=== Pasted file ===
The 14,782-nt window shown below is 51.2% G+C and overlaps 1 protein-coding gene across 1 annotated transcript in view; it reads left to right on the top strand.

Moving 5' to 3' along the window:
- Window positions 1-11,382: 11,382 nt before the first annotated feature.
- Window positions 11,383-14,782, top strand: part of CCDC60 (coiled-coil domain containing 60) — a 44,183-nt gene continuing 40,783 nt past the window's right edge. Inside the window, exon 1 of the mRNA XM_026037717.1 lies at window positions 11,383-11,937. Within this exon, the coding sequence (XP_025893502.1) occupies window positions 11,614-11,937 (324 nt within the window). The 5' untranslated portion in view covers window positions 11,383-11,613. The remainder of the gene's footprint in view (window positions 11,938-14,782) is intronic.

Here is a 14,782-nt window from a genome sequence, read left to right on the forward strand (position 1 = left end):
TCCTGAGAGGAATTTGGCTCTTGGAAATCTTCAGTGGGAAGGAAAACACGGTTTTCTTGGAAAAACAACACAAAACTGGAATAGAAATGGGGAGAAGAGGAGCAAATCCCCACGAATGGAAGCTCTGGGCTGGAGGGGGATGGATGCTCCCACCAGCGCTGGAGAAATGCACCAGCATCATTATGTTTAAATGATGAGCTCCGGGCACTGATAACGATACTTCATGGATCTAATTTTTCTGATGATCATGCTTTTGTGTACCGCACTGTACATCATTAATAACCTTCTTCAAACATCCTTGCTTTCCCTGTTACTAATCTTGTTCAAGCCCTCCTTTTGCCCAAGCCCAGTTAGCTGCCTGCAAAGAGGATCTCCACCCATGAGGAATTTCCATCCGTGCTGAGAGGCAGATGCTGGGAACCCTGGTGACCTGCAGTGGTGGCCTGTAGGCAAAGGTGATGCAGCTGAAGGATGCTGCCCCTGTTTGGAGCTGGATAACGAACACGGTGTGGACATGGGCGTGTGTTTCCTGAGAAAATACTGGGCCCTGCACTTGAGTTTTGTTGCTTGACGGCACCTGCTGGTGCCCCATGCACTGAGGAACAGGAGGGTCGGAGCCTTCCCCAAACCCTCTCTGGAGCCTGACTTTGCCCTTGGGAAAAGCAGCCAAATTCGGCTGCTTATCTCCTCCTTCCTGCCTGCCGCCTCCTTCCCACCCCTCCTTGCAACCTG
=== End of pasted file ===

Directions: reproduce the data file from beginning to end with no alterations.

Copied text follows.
The 14,782-nt window shown below is 51.2% G+C and overlaps 1 protein-coding gene across 1 annotated transcript in view; it reads left to right on the top strand.

Moving 5' to 3' along the window:
- Window positions 1-11,382: 11,382 nt before the first annotated feature.
- Window positions 11,383-14,782, top strand: part of CCDC60 (coiled-coil domain containing 60) — a 44,183-nt gene continuing 40,783 nt past the window's right edge. Inside the window, exon 1 of the mRNA XM_026037717.1 lies at window positions 11,383-11,937. Within this exon, the coding sequence (XP_025893502.1) occupies window positions 11,614-11,937 (324 nt within the window). The 5' untranslated portion in view covers window positions 11,383-11,613. The remainder of the gene's footprint in view (window positions 11,938-14,782) is intronic.

Here is a 14,782-nt window from a genome sequence, read left to right on the forward strand (position 1 = left end):
TCCTGAGAGGAATTTGGCTCTTGGAAATCTTCAGTGGGAAGGAAAACACGGTTTTCTTGGAAAAACAACACAAAACTGGAATAGAAATGGGGAGAAGAGGAGCAAATCCCCACGAATGGAAGCTCTGGGCTGGAGGGGGATGGATGCTCCCACCAGCGCTGGAGAAATGCACCAGCATCATTATGTTTAAATGATGAGCTCCGGGCACTGATAACGATACTTCATGGATCTAATTTTTCTGATGATCATGCTTTTGTGTACCGCACTGTACATCATTAATAACCTTCTTCAAACATCCTTGCTTTCCCTGTTACTAATCTTGTTCAAGCCCTCCTTTTGCCCAAGCCCAGTTAGCTGCCTGCAAAGAGGATCTCCACCCATGAGGAATTTCCATCCGTGCTGAGAGGCAGATGCTGGGAACCCTGGTGACCTGCAGTGGTGGCCTGTAGGCAAAGGTGATGCAGCTGAAGGATGCTGCCCCTGTTTGGAGCTGGATAACGAACACGGTGTGGACATGGGCGTGTGTTTCCTGAGAAAATACTGGGCCCTGCACTTGAGTTTTGTTGCTTGACGGCACCTGCTGGTGCCCCATGCACTGAGGAACAGGAGGGTCGGAGCCTTCCCCAAACCCTCTCTGGAGCCTGACTTTGCCCTTGGGAAAAGCAGCCAAATTCGGCTGCTTATCTCCTCCTTCCTGCCTGCCGCCTCCTTCCCACCCCTCCTTGCAACCTG